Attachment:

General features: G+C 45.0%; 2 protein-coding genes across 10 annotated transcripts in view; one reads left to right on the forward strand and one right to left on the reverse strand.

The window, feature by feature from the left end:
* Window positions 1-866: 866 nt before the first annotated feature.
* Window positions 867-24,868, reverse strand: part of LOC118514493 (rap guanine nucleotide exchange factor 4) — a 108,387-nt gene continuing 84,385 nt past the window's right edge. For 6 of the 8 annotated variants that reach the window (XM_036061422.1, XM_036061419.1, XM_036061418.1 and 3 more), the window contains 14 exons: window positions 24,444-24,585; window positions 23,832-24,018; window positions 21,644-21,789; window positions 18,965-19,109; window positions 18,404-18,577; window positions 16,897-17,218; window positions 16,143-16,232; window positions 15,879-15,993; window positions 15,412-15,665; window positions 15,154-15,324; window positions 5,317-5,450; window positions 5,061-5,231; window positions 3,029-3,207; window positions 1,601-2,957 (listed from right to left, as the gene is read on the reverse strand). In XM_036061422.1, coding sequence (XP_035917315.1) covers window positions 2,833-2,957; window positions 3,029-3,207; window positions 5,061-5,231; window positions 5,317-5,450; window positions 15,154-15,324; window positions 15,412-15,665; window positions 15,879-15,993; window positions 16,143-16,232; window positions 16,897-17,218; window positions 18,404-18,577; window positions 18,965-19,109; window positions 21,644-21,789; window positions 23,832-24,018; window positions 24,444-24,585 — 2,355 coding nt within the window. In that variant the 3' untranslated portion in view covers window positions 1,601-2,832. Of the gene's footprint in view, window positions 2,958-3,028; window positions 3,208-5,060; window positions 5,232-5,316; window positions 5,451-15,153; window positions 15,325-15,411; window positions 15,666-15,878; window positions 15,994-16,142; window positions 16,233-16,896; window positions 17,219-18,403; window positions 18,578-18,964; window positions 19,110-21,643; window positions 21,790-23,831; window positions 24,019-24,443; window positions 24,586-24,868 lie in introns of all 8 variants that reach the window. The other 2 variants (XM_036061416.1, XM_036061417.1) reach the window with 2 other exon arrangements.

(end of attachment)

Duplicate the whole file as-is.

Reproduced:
General features: G+C 45.0%; 2 protein-coding genes across 10 annotated transcripts in view; one reads left to right on the forward strand and one right to left on the reverse strand.

The window, feature by feature from the left end:
* Window positions 1-866: 866 nt before the first annotated feature.
* Window positions 867-24,868, reverse strand: part of LOC118514493 (rap guanine nucleotide exchange factor 4) — a 108,387-nt gene continuing 84,385 nt past the window's right edge. For 6 of the 8 annotated variants that reach the window (XM_036061422.1, XM_036061419.1, XM_036061418.1 and 3 more), the window contains 14 exons: window positions 24,444-24,585; window positions 23,832-24,018; window positions 21,644-21,789; window positions 18,965-19,109; window positions 18,404-18,577; window positions 16,897-17,218; window positions 16,143-16,232; window positions 15,879-15,993; window positions 15,412-15,665; window positions 15,154-15,324; window positions 5,317-5,450; window positions 5,061-5,231; window positions 3,029-3,207; window positions 1,601-2,957 (listed from right to left, as the gene is read on the reverse strand). In XM_036061422.1, coding sequence (XP_035917315.1) covers window positions 2,833-2,957; window positions 3,029-3,207; window positions 5,061-5,231; window positions 5,317-5,450; window positions 15,154-15,324; window positions 15,412-15,665; window positions 15,879-15,993; window positions 16,143-16,232; window positions 16,897-17,218; window positions 18,404-18,577; window positions 18,965-19,109; window positions 21,644-21,789; window positions 23,832-24,018; window positions 24,444-24,585 — 2,355 coding nt within the window. In that variant the 3' untranslated portion in view covers window positions 1,601-2,832. Of the gene's footprint in view, window positions 2,958-3,028; window positions 3,208-5,060; window positions 5,232-5,316; window positions 5,451-15,153; window positions 15,325-15,411; window positions 15,666-15,878; window positions 15,994-16,142; window positions 16,233-16,896; window positions 17,219-18,403; window positions 18,578-18,964; window positions 19,110-21,643; window positions 21,790-23,831; window positions 24,019-24,443; window positions 24,586-24,868 lie in introns of all 8 variants that reach the window. The other 2 variants (XM_036061416.1, XM_036061417.1) reach the window with 2 other exon arrangements.